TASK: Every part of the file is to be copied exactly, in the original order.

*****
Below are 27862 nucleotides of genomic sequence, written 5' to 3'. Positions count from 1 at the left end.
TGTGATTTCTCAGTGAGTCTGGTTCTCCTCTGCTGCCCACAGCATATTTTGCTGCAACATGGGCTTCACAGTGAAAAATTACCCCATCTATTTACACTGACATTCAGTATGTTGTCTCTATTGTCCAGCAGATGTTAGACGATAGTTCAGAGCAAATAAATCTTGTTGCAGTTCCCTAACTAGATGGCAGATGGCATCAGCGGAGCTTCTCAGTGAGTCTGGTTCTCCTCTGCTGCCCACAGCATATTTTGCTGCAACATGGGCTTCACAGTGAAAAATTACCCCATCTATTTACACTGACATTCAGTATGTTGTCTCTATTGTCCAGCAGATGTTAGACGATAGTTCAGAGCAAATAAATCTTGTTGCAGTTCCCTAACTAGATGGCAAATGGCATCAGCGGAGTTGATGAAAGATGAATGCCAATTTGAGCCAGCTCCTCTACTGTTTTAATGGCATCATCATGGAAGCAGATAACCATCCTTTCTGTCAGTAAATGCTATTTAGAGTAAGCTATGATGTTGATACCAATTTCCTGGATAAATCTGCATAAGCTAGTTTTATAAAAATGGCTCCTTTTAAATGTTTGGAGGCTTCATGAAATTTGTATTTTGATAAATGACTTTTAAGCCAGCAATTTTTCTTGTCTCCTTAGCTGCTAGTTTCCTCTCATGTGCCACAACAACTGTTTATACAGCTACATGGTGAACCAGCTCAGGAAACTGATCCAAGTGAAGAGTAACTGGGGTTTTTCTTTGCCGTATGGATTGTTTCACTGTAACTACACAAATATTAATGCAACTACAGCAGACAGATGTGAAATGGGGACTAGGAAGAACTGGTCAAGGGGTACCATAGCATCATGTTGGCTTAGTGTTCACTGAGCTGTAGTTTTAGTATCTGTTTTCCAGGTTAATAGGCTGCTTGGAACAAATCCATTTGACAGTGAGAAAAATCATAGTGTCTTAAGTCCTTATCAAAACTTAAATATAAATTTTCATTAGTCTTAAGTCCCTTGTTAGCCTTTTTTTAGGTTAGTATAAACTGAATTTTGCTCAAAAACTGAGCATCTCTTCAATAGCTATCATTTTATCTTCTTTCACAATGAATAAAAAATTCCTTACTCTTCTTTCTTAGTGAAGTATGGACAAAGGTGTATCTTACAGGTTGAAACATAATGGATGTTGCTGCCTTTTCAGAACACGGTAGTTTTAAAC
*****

Below are 27862 nucleotides of genomic sequence, written 5' to 3'. Positions count from 1 at the left end.
TGTGATTTCTCAGTGAGTCTGGTTCTCCTCTGCTGCCCACAGCATATTTTGCTGCAACATGGGCTTCACAGTGAAAAATTACCCCATCTATTTACACTGACATTCAGTATGTTGTCTCTATTGTCCAGCAGATGTTAGACGATAGTTCAGAGCAAATAAATCTTGTTGCAGTTCCCTAACTAGATGGCAGATGGCATCAGCGGAGCTTCTCAGTGAGTCTGGTTCTCCTCTGCTGCCCACAGCATATTTTGCTGCAACATGGGCTTCACAGTGAAAAATTACCCCATCTATTTACACTGACATTCAGTATGTTGTCTCTATTGTCCAGCAGATGTTAGACGATAGTTCAGAGCAAATAAATCTTGTTGCAGTTCCCTAACTAGATGGCAAATGGCATCAGCGGAGTTGATGAAAGATGAATGCCAATTTGAGCCAGCTCCTCTACTGTTTTAATGGCATCATCATGGAAGCAGATAACCATCCTTTCTGTCAGTAAATGCTATTTAGAGTAAGCTATGATGTTGATACCAATTTCCTGGATAAATCTGCATAAGCTAGTTTTATAAAAATGGCTCCTTTTAAATGTTTGGAGGCTTCATGAAATTTGTATTTTGATAAATGACTTTTAAGCCAGCAATTTTTCTTGTCTCCTTAGCTGCTAGTTTCCTCTCATGTGCCACAACAACTGTTTATACAGCTACATGGTGAACCAGCTCAGGAAACTGATCCAAGTGAAGAGTAACTGGGGTTTTTCTTTGCCGTATGGATTGTTTCACTGTAACTACACAAATATTAATGCAACTACAGCAGACAGATGTGAAATGGGGACTAGGAAGAACTGGTCAAGGGGTACCATAGCATCATGTTGGCTTAGTGTTCACTGAGCTGTAGTTTTAGTATCTGTTTTCCAGGTTAATAGGCTGCTTGGAACAAATCCATTTGACAGTGAGAAAAATCATAGTGTCTTAAGTCCTTATCAAAACTTAAATATAAATTTTCATTAGTCTTAAGTCCCTTGTTAGCCTTTTTTTAGGTTAGTATAAACTGAATTTTGCTCAAAAACTGAGCATCTCTTCAATAGCTATCATTTTATCTTCTTTCACAATGAATAAAAAATTCCTTACTCTTCTTTCTTAGTGAAGTATGGACAAAGGTGTATCTTACAGGTTGAAACATAATGGATGTTGCTGCCTTTTCAGAACACGGTAGTTTTAAAC